European Commission, Environment DG

Conserving the genetic diversity of Europe’s forests


Conserving genetic diversity is vital to allow populations to adapt in the face of changing conditions. A new study, assessing the conservation of genetic diversity of trees across Europe, has identified areas for improvement that could help maintain the genetic diversity of Europe’s forests.

Without a diverse gene pool, whole populations of animals and plants may be unable to adapt to new diseases or a changing climate, potentially leading to their extinction. In order to prevent such problems the EC Council Regulation No. 870/2004 established a community programme to promote genetic diversity and sustainable use of genetic resources in agriculture1. Following on from this, the EUFGIS (Establishment of a European Information System on Genetic Resources in Agriculture) project developed pan-European requirements for genetic conservation units of tree species2, typically located in forests managed for multiple use, protected areas and seed stands.

Data from 31 countries is stored in the EUFGIS Portal database. The researchers report that these countries conserve 86 indigenous tree species across a network of 1967 separate conservation units. Seven species are conserved in 100 or more conservation units while 15 are only conserved in one. In general, the researchers found that most conservation units target large tree populations (more than 500 reproducing trees) rather than those that are small or rare.

The study revealed that countries use two different approaches in designing their conservation strategies. A total of 17 followed the single species approach, targeting only one species in each conservation unit, and 14 followed a site-orientated approach by designating conservation units for multiple species. In around three quarters of conservation units, there was just one target species. The researchers recommend combining the two conservation approaches - the species-oriented strategy for priority species, and the site-oriented strategy to ensure a wider coverage of tree species at the pan-European level.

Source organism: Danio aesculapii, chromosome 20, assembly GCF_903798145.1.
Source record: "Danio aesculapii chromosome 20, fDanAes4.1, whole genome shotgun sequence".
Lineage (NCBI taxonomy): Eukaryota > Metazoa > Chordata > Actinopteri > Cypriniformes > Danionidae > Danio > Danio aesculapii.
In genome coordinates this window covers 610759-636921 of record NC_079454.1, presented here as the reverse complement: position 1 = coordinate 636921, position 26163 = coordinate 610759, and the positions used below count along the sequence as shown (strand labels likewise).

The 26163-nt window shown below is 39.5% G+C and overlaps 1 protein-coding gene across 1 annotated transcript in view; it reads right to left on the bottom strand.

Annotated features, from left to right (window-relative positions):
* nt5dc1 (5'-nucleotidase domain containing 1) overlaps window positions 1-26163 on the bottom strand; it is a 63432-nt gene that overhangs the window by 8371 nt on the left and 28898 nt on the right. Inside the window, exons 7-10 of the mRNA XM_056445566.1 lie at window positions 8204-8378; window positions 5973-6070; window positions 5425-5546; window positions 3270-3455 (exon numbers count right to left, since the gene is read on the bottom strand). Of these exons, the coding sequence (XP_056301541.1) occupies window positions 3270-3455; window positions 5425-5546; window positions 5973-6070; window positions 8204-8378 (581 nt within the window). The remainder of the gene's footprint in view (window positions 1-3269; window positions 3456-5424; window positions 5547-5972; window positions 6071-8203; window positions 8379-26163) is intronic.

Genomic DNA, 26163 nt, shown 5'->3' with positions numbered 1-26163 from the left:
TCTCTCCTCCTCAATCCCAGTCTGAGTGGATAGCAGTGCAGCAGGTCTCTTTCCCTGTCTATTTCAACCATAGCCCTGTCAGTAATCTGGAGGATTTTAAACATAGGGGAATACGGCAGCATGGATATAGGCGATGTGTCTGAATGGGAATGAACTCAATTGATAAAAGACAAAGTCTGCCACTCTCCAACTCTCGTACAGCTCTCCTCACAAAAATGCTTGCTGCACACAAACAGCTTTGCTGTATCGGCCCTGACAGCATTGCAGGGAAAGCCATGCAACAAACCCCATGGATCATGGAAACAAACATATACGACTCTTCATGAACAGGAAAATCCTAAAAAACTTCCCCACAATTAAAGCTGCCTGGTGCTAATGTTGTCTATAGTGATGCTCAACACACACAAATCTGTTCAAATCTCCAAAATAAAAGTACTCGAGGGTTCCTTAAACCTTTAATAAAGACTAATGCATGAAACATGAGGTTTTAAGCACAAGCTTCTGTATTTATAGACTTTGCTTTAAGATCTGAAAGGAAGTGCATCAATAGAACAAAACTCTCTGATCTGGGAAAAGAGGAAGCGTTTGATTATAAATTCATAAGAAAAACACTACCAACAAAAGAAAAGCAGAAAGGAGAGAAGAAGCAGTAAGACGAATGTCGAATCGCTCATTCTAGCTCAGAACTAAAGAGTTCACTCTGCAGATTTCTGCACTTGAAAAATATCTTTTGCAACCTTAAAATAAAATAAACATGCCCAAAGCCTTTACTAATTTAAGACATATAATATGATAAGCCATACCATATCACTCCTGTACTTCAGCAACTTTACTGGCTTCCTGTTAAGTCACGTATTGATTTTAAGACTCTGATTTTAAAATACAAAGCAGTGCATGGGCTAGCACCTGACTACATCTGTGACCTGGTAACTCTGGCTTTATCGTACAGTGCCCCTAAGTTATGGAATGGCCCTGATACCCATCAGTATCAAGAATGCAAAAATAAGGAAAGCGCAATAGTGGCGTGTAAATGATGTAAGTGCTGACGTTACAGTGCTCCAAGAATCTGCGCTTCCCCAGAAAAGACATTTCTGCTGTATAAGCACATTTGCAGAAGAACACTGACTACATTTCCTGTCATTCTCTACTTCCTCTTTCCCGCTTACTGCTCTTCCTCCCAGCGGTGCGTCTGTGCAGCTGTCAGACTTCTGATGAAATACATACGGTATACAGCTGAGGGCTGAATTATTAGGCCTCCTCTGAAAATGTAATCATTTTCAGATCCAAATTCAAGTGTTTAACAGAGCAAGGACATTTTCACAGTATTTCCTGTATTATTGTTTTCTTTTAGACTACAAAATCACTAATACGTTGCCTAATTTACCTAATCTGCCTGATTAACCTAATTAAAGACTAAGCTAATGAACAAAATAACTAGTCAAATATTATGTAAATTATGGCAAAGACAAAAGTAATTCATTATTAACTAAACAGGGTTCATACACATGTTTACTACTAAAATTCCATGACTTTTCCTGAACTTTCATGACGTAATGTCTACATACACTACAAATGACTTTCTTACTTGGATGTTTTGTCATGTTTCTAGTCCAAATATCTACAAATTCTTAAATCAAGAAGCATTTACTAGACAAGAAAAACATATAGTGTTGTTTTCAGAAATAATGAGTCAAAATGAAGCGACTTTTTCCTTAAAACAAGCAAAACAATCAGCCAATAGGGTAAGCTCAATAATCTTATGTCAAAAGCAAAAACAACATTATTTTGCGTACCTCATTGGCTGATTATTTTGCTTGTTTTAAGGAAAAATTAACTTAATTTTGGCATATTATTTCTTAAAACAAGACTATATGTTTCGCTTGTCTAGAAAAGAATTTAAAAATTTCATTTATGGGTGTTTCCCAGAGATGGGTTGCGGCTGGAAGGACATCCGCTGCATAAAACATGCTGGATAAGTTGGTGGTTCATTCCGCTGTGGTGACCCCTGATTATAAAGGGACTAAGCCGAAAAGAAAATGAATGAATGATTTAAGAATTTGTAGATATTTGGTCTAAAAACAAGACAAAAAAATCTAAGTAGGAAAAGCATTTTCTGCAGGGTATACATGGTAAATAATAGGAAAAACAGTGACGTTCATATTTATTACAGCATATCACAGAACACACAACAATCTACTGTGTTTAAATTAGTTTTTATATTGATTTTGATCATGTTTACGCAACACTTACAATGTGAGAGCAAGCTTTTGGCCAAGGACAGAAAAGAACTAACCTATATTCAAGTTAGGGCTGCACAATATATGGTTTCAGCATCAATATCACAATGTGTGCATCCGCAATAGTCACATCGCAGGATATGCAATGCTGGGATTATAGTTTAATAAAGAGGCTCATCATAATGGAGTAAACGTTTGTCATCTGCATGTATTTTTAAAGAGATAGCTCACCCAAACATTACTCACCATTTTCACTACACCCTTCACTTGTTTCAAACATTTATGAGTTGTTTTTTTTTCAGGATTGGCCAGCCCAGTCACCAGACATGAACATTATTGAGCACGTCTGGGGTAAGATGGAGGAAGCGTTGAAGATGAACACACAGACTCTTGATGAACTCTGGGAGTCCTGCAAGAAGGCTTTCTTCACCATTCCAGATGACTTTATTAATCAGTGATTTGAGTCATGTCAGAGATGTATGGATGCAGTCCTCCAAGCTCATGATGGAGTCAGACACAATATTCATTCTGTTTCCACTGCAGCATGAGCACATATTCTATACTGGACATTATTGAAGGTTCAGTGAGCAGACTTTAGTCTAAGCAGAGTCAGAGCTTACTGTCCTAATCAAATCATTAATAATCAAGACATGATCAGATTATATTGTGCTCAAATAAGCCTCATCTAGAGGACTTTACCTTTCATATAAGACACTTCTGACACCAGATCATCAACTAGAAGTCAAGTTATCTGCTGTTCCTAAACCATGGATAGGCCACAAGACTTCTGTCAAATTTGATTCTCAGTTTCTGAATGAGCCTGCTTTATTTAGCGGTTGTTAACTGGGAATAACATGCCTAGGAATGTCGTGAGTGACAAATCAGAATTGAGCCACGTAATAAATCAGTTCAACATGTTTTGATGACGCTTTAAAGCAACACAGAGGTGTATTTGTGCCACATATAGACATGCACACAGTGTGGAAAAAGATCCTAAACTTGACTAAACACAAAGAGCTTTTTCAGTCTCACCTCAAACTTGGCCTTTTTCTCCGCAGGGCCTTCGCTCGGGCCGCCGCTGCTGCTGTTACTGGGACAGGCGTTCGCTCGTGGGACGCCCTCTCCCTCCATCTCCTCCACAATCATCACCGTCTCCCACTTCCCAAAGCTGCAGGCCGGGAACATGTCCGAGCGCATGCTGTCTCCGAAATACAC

The authors used ‘gap analysis’ to assess the conservation status of 11 tree species. Gap analysis assesses how well a conservation network is achieving its aims, for example, by identifying species and populations that are not adequately represented. Silver fir, European beech, Scots pine and sessile oak were conserved in the highest numbers of conservation units – between 195 and 349 sites each - although only in between a half to a third of the countries. By contrast, black poplar, wild service tree and white elm were less well conserved

between 10 and 13 units each. By looking at genetic information for six species, the researchers found that certain lineages, i.e. genetically distinct groups within single species, were underrepresented in the conservation network. One particular lineage of common ash was absent altogether. Researchers also examined ‘gaps’ in conserved diversity across Europe. In the Mediterranean, for example, species such as black poplar and wild service tree were missing, suggesting that genetic conservation efforts should be increased in this region.

The results also show that most genetic conservation efforts in Europe are focused on economically valuable species. The authors suggest that, in order to preserve diversity, minimum numbers of conservation units should be defined for species that currently have low economic value but may be useful in future.

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